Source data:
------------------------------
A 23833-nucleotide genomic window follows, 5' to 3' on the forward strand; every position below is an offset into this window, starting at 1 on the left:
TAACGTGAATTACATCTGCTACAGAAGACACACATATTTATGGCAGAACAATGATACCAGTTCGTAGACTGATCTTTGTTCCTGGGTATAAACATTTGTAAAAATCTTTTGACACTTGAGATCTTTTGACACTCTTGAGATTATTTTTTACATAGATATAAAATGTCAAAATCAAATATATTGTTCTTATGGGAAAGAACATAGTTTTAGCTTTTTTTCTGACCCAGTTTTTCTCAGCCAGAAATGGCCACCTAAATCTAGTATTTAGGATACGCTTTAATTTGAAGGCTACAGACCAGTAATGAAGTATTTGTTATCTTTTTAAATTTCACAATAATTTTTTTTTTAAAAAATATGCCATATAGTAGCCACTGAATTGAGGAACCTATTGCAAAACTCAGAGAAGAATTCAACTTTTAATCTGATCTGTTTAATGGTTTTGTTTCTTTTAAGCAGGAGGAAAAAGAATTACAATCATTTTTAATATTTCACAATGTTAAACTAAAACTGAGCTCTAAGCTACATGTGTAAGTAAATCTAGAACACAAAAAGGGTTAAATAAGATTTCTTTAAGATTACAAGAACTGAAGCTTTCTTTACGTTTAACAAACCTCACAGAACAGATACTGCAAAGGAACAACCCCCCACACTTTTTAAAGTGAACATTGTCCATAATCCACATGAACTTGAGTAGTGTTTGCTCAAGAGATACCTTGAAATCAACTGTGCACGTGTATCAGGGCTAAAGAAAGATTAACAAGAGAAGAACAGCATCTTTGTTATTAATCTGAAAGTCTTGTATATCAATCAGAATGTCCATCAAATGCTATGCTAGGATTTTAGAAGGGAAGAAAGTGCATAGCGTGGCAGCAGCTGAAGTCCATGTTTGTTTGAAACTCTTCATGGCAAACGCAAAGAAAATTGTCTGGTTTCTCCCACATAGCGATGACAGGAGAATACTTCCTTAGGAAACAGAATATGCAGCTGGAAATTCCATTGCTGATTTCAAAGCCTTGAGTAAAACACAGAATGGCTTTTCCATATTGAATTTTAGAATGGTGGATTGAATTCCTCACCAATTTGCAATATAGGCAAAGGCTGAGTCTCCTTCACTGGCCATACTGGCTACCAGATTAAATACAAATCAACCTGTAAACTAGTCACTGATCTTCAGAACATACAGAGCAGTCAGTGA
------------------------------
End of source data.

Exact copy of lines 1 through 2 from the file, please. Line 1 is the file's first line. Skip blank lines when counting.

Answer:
A 23833-nucleotide genomic window follows, 5' to 3' on the forward strand; every position below is an offset into this window, starting at 1 on the left:
TAACGTGAATTACATCTGCTACAGAAGACACACATATTTATGGCAGAACAATGATACCAGTTCGTAGACTGATCTTTGTTCCTGGGTATAAACATTTGTAAAAATCTTTTGACACTTGAGATCTTTTGACACTCTTGAGATTATTTTTTACATAGATATAAAATGTCAAAATCAAATATATTGTTCTTATGGGAAAGAACATAGTTTTAGCTTTTTTTCTGACCCAGTTTTTCTCAGCCAGAAATGGCCACCTAAATCTAGTATTTAGGATACGCTTTAATTTGAAGGCTACAGACCAGTAATGAAGTATTTGTTATCTTTTTAAATTTCACAATAATTTTTTTTTTAAAAAATATGCCATATAGTAGCCACTGAATTGAGGAACCTATTGCAAAACTCAGAGAAGAATTCAACTTTTAATCTGATCTGTTTAATGGTTTTGTTTCTTTTAAGCAGGAGGAAAAAGAATTACAATCATTTTTAATATTTCACAATGTTAAACTAAAACTGAGCTCTAAGCTACATGTGTAAGTAAATCTAGAACACAAAAAGGGTTAAATAAGATTTCTTTAAGATTACAAGAACTGAAGCTTTCTTTACGTTTAACAAACCTCACAGAACAGATACTGCAAAGGAACAACCCCCCACACTTTTTAAAGTGAACATTGTCCATAATCCACATGAACTTGAGTAGTGTTTGCTCAAGAGATACCTTGAAATCAACTGTGCACGTGTATCAGGGCTAAAGAAAGATTAACAAGAGAAGAACAGCATCTTTGTTATTAATCTGAAAGTCTTGTATATCAATCAGAATGTCCATCAAATGCTATGCTAGGATTTTAGAAGGGAAGAAAGTGCATAGCGTGGCAGCAGCTGAAGTCCATGTTTGTTTGAAACTCTTCATGGCAAACGCAAAGAAAATTGTCTGGTTTCTCCCACATAGCGATGACAGGAGAATACTTCCTTAGGAAACAGAATATGCAGCTGGAAATTCCATTGCTGATTTCAAAGCCTTGAGTAAAACACAGAATGGCTTTTCCATATTGAATTTTAGAATGGTGGATTGAATTCCTCACCAATTTGCAATATAGGCAAAGGCTGAGTCTCCTTCACTGGCCATACTGGCTACCAGATTAAATACAAATCAACCTGTAAACTAGTCACTGATCTTCAGAACATACAGAGCAGTCAGTGA